In the Tanakh, the Hebrew Bible, the name of the Israelite prophet we know as Moses is given as משה. When written from left to right in Latin characters, this is MSH. Both ancient and modern Hebrew do not distinguish between the letters sin and shin: Both are rendered as ש. The Masoretic text does make that distinction by placing a dot over the top right or left of the letter; to the top right it is a shin and pronounced as sh, while to the left it is a sin and pronounced as s. The Masoretic text clearly shows the ש as a shin. We also need to remember that like all Semitic languages, Hebrew has no proper vowels in its alphabet. The letters one might assume to be vowels such as א (aleph) and ע (‘ayin), which would be A and O respectively in the Latin alphabet, are both silent and can be vocalised in a variety of ways. Using lower case letters to demonstrate, משה is generally rendered as MoSHeH.
According to the Torah, Moses was given his name by the young Egyptian princess who rescued him from the Nile.
“And she called his name Moses; and she said, “Because I drew him out of the water”” (Exodus 2:10).
The word used for ‘I drew him out’ is משיתהו (M’SHiYTiHU). In modern Hebrew this translates as ‘conversation’, although the ancient usage is not generally disputed. What is debatable though, is why an Egyptian princess would use a Hebrew word to name her ‘adopted’ son.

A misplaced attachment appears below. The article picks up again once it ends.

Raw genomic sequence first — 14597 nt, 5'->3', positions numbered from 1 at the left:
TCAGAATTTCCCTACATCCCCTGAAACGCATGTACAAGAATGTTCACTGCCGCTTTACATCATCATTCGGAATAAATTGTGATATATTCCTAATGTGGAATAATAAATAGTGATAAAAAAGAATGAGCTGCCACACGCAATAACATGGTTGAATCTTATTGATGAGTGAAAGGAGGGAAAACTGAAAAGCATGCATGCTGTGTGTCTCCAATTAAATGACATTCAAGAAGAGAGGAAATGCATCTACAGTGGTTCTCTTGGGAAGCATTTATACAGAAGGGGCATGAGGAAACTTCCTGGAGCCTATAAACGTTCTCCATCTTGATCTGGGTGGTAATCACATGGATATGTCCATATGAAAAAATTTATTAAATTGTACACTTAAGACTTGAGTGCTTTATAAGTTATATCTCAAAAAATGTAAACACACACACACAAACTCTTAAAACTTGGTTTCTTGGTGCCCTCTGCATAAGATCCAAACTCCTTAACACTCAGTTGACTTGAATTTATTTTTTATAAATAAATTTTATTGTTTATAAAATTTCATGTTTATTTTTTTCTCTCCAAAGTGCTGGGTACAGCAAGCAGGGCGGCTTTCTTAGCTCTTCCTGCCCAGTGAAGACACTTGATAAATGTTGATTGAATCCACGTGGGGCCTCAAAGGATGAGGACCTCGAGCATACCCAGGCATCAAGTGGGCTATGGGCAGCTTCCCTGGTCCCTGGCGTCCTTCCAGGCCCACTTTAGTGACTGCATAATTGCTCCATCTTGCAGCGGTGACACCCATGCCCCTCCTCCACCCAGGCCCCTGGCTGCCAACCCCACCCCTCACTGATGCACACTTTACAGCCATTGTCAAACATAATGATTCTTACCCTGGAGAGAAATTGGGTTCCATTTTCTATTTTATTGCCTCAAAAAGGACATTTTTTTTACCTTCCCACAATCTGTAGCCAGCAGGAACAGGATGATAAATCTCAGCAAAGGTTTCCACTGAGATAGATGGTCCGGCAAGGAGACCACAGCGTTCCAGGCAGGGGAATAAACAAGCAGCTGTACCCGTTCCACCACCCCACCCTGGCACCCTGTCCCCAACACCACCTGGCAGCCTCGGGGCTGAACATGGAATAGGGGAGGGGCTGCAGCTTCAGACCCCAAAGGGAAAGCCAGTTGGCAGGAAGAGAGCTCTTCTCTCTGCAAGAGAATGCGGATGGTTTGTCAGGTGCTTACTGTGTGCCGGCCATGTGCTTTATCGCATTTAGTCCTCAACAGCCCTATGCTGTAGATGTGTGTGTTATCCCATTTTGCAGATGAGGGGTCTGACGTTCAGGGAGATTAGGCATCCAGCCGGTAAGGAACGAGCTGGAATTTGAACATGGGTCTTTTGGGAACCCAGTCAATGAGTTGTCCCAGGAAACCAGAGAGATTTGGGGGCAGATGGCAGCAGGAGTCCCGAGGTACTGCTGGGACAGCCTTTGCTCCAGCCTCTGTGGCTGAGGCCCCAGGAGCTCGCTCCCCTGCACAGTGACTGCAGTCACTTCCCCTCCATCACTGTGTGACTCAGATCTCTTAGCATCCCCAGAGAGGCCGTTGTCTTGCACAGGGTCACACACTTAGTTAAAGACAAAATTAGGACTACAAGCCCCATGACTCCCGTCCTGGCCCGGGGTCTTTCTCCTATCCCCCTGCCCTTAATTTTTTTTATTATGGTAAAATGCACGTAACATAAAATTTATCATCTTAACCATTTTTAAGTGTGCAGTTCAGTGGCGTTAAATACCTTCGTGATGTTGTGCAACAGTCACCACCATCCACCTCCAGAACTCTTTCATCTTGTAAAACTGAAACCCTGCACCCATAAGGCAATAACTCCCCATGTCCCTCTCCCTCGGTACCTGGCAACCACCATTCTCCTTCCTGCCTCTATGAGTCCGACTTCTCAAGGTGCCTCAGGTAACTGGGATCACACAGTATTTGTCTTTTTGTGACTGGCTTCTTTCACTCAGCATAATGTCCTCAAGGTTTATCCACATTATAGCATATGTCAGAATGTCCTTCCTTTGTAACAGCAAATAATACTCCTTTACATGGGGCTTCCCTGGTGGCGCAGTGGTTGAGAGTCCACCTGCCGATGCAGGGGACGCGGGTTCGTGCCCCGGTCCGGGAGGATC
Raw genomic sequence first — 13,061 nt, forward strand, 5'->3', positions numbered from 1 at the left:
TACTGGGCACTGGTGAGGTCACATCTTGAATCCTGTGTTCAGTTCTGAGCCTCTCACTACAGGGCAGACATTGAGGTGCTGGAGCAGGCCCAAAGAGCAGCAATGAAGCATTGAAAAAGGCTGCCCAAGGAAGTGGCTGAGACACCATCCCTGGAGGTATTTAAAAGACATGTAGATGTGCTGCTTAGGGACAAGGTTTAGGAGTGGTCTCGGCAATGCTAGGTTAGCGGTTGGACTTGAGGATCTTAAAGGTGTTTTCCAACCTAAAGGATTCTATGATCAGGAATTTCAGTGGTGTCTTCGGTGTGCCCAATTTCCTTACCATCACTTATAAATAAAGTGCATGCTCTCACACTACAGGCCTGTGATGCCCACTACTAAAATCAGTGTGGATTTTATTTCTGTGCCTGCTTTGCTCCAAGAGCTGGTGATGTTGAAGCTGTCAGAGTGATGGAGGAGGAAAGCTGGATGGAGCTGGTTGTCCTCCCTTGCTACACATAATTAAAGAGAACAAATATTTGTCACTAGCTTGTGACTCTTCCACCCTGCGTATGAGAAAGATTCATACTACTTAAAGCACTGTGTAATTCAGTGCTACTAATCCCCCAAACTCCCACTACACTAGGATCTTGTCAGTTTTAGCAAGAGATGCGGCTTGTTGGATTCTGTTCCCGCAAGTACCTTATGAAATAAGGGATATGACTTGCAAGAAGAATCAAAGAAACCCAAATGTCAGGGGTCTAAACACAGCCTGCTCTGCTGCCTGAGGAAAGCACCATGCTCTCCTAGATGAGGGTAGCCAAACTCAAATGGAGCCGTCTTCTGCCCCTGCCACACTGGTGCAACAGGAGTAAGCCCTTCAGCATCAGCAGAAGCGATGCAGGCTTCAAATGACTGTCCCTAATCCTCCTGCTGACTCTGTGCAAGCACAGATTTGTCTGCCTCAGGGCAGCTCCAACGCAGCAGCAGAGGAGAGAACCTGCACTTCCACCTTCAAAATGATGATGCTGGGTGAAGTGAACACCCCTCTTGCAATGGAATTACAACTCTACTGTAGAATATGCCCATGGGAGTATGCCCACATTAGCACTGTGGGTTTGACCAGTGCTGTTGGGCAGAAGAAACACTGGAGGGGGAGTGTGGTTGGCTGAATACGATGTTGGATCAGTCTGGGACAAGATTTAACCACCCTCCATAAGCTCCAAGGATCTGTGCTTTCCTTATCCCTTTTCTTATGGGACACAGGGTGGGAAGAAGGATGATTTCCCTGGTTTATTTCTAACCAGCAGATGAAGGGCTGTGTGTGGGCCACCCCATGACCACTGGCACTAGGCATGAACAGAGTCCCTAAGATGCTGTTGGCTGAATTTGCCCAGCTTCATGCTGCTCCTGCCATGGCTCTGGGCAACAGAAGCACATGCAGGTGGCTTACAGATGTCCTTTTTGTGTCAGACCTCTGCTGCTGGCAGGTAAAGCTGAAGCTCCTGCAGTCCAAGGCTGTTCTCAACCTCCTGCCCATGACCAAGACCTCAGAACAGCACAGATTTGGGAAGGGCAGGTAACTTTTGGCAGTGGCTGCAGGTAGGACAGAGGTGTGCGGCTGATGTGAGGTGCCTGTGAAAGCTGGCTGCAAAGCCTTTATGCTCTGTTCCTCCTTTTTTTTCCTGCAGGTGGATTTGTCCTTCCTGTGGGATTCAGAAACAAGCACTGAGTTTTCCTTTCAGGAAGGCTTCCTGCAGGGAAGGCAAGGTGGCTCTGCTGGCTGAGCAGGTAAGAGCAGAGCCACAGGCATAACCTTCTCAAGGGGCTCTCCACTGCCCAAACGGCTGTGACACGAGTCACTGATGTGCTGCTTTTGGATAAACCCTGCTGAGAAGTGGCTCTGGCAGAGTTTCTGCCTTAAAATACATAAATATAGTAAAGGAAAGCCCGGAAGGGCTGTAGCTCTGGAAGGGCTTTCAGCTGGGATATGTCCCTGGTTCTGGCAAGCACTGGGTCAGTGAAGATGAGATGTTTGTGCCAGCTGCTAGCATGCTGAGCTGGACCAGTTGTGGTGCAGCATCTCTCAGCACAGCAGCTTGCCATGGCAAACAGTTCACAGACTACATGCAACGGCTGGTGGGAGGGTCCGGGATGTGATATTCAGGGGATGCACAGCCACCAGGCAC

The Septuagint generally renders the name as Μωσῆ. In the original, of course, there are no lower case letters so it should be written ΜΩΣΗ, which transliterates to Mose in English (Latin) characters. It should be noted though, that perhaps the Greek is also a transliteration or, more correctly, a direct transcript from the Hebrew to Greek alphabets. Whereas the Greek Η (lower case η) is pronounced as an ‘E‘ it derives its place in the Greek alphabet from the ה in Hebrew (Greek not having a use for the ‘h‘ sound but needing an ‘e‘, for which there is no equivalent in Hebrew/Phoenician. The addition of the letter Omega (Ω) was to clarify the pronunciation of משה, which Masoretic tradition has as ‘Mosheh‘. So where exactly does our English version, Moses, come from? From the Greek Christian Bible, which has the name as Μωϋσῆς or ΜΩΥΣΗΣ (ie. Moyses). However, the etymology of this alternative Greek rendering is far from clear. There are generally two interpretations on the origin of this name. The first is one favoured by many Egyptologists. They point to the Egyptian words ms and mss, meaning ‘son‘, ‘child‘ or simply ‘born‘ in the first instance and ‘son of‘ or ‘born of‘ in the second. So, according to that theory, Moses simply means ‘son‘ or ‘child‘. Or else it is a name stripped of the original patronymic: One might expect the name of a father or god such as Ahmose/Ahmoses, Ramses/Rameses or Thutmose/Thutmoses. So ‘Moses’ is perhaps just half a name.
The other strand goes back to Josephus, a first century Roman Jewish writer who postulated that Moses was actually ‘Mo-uses‘ or ‘Mw-uses’. As we have established, ‘Mo‘ or ‘Mw‘ is the Egyptian word for water while ‘uses‘ meant ‘to rescue from water‘. Neither theory explains why or how the Hebrew version is ‘Mosheh‘.